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  1. #1
    Join Date
    Jun 2004
    Location
    Fort Worth, Texas, USA
    Posts
    38

    Post

    Have any of you used the ready made comb packing systems like the ones at www.beeosphere.com ?

    If so, how do you like it? Any comments?

  2. #2
    Join Date
    Aug 2003
    Location
    Carnation, WA, USA
    Posts
    120

    Post

    Hi!

    Check out the Equipment/Hardware Review forum. There's a current thread of discussion about the Bee-o-Pac's there with about 58 replies. Quite a few members are experimenting with the Bee-o-Pac's.

    Mark

  3. #3
    Join Date
    Jan 2004
    Location
    anaheim california USA
    Posts
    23

    Wink

    Beeminer, how did you get your name.The reason im asking is that I gold mine, & also keep bees. Just curious......

  4. #4
    Join Date
    Aug 2003
    Location
    Carnation, WA, USA
    Posts
    120

    Post

    Hi, carnica bee!

    I used to do a little hobby prospecting in some of the rivers of the Cascades using a small 4' dredge. When I started beekeeping, getting into the hives to see if the bees made any of that "liquid gold" reminded me of the feeling I got while prospecting. I thought to myself, "Hey, I'm a bee miner!"

    Mark

  5. #5
    Join Date
    Aug 2003
    Location
    Carnation, WA, USA
    Posts
    120

    Post

    davlanders,

    Did you locate the Bee-o-sphere thread? Just in case you didn't, here's a link to it - http://www.beesource.com/ubb/Forum12/HTML/000259.html

  6. #6
    Join Date
    Jun 2004
    Location
    Fort Worth, Texas, USA
    Posts
    38

    Post

    I found it; thanks so much.

    Does the square cassette system sold by Dadant basically do the same thing as this?

  7. #7
    Join Date
    Aug 2002
    Location
    Nehawka, Nebraska USA
    Posts
    45,797

    Post

    It is a similar concept in some respects and not in others.

    Essential concepts of Bee-O-Sphere:

    Works in a standars sized, unmodified super.

    Is a 4 oz package when done.

    The bees build the comb in the package.

    It's a half comb meaning the back of the package is the "midrib" of the comb.

    The package is the thin clamshell kind of plastic material so it takes very little plastic to make the container.

    The Dadant is basically a Hogg Half Comb system and it had the following characteristics:

    Requires a special modified super. Not a standard depth and has other hardware in it.

    Is an 8 oz package when done.

    The bees build the comb in the package.

    It's a half comb meaning the back of the package is the "midrib" of the comb.

    The package is the heavy plastic material so it takes more plastic to make the container.

    To contrast these let's also look at a Ross round:

    Requires a special modified super. Not a standard depth and has other hardware in it.

    Is an 8 oz package when done.

    The bees build the comb in the package.

    It's a FULL comb meaning the "midrib" of the comb is in the center of the box. You can cut the comb out of the box and put it on a plate.

    The package is the heavy plastic material so it takes more plastic to make the container.

    Since it is round there is no problems getting the bees to fill in the corners.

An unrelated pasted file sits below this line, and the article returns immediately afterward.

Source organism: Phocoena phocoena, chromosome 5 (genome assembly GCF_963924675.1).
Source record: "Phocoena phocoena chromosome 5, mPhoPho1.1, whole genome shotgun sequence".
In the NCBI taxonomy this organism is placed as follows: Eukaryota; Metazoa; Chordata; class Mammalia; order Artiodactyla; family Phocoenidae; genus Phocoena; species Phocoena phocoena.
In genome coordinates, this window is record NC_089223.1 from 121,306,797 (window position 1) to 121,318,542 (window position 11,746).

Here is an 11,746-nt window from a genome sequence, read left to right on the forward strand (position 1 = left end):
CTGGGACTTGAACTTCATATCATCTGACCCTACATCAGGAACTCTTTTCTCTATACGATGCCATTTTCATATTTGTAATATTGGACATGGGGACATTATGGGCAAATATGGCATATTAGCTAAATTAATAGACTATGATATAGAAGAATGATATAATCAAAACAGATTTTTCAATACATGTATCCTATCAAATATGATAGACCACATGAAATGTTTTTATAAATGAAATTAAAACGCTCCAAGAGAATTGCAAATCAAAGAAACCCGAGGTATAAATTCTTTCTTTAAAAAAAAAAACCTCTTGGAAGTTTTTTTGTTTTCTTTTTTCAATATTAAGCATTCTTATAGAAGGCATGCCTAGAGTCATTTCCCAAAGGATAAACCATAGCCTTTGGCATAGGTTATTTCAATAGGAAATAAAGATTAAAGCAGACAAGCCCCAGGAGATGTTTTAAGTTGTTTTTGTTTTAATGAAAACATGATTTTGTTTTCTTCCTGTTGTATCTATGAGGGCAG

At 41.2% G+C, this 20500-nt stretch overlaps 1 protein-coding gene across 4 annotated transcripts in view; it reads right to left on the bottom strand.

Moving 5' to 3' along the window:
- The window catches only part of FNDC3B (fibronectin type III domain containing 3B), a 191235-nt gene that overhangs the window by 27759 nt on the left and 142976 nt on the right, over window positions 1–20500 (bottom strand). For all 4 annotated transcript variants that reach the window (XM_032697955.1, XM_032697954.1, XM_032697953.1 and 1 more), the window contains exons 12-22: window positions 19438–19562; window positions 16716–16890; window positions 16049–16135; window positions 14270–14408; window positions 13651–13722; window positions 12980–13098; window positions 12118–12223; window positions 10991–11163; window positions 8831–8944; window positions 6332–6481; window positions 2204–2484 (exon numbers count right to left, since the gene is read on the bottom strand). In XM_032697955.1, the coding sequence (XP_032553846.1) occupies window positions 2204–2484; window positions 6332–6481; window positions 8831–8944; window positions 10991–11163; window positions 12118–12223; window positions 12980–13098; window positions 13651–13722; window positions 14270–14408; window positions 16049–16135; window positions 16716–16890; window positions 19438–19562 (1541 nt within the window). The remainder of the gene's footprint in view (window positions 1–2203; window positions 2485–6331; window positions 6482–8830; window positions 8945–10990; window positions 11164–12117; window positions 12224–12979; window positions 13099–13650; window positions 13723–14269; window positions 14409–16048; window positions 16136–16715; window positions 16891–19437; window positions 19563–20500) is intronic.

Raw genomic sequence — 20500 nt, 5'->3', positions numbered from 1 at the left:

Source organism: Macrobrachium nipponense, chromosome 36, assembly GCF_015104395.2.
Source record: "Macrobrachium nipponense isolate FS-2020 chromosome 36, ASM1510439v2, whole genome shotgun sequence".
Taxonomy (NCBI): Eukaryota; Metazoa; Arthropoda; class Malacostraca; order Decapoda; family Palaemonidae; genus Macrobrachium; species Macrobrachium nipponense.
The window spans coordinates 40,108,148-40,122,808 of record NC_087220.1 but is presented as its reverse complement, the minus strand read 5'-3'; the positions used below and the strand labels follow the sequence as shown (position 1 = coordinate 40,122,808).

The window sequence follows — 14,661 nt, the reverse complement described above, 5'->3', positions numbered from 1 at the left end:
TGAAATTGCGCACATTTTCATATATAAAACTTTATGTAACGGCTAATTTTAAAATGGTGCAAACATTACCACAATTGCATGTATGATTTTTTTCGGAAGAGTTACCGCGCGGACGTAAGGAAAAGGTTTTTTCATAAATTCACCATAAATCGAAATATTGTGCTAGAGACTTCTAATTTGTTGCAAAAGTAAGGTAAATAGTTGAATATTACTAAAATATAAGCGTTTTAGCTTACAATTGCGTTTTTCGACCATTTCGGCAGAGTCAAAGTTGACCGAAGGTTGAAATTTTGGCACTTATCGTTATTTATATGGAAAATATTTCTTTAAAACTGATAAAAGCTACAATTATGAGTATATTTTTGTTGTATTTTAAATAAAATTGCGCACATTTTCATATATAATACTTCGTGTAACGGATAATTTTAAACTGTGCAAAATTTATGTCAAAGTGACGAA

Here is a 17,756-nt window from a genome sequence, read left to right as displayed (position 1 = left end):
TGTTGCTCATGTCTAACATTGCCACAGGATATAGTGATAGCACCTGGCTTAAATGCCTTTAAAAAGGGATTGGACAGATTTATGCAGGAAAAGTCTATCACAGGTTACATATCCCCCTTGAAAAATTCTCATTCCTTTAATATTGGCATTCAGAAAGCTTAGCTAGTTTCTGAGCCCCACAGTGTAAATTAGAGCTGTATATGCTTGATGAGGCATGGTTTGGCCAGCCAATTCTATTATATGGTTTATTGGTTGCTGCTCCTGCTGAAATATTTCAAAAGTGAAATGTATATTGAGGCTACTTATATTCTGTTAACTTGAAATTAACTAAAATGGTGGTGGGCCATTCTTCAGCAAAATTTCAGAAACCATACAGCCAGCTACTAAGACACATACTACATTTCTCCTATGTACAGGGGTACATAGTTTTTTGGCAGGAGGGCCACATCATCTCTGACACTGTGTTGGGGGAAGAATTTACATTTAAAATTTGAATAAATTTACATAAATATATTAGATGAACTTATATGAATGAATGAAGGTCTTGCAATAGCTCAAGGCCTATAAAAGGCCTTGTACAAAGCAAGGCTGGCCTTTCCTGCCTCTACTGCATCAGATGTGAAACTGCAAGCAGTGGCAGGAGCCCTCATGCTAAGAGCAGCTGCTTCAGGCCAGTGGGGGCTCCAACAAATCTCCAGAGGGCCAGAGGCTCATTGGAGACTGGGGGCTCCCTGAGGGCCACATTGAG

8. #8
    Join Date
    Jun 2004
    Location
    Fort Worth, Texas, USA
    Posts
    38

    Post

    Wow, that was a great comparison. I just bought a ross round super and was thinking about trying the beeosphere system next year or the dadant cassette, so I wanted to know the difference.

    Do you think any of them would be more advantageous for a beginner over the others?

  9. #9
    Join Date
    Apr 2004
    Location
    Gillett, Pennsylvania, USA
    Posts
    265

    Post

    i was going to buy the stuff for the RR (Ross Rounds) but i went with the BOP (bee-o-pac) because if i decide that i dont want to do comb honey i wont have the extra equipment laying around.
    also to buy the covers i see that the minimun to be able to buy is 200 count. i didnt have the extra cash to be able to do that, not to mention the foundation you have to buy to put in and the modified super

    i did a comparison money-wise and the BOP's are cheaper by far, as well as a better profit.

    The BOP is about $60 WITH shipping for 128/4oz comb containers and lids, then the medium super for $9 (of which i already had). So the total for the BOP is around $69 shipping including.

    now the RR, for sake of ease you buy the RR complete set-up giving you 32/8oz containers for $53 (at Dadant) plus shipping (but i would be able to do a pickup myself), then you have to buy the foundation for $8 (minimum of 28 sheets/box), then you have to buy the covers minimum of 200 for $27 - granted you'll be using 2 per comb. So the total for the RR is around $88 PLUS shipping.

    No cost of lables so far, but i do believe the RR's need some sort of label or tape to hold the two covers together and according to the BOP website the lid should snap in place (i dont know yet for sure).

    For the RR the going selling price (i think) is around $4.50 so net profit is $56.00 and shipping still needs to apply (32 x $4.50 = $144 - $88 = $56)

    For the BOP they say the going selling price should be around $3.00 (dont know yet) so the net profit is $315.00 shipping already included (128 x $3 = $384 - $69 = $315)

    just my 2 cents worth, hope it helps
    Deanna

  10. #10
    Join Date
    Apr 2004
    Location
    hermiston, oregon
    Posts
    458

    Post

    WOW...

    Fellow prospectors/beekeepers..

    It is a small world.

  11. #11
    Join Date
    Aug 2002
    Location
    Nehawka, Nebraska USA
    Posts
    45,797

    Post

    The Bee-O-Pacs are much less of an investment. They fit a standard medium super with no special equipment.

    But I've only bought them this year and haven't got any filled yet. So I can't say for sure.

    The best for a beginner is probably just cut comb. It's easy enough.

  12. #12
    jfischer Guest

    Post

    Deanna said:

    > i did a comparison money-wise and the BOP's are cheaper
    > by far, as well as a better profit.

    What Deanna forgot to consider was that her own math shows
    that the initial investment in Ross Round gear is recovered
    with the first harvested crop of comb honey, and for subsequent
    harvests, the profits are much larger. The subsequent harvests
    require one to only buy foundation and covers for Ross Rounds.

    For the Bee-O-Pac, one must re-purchase the entire kit with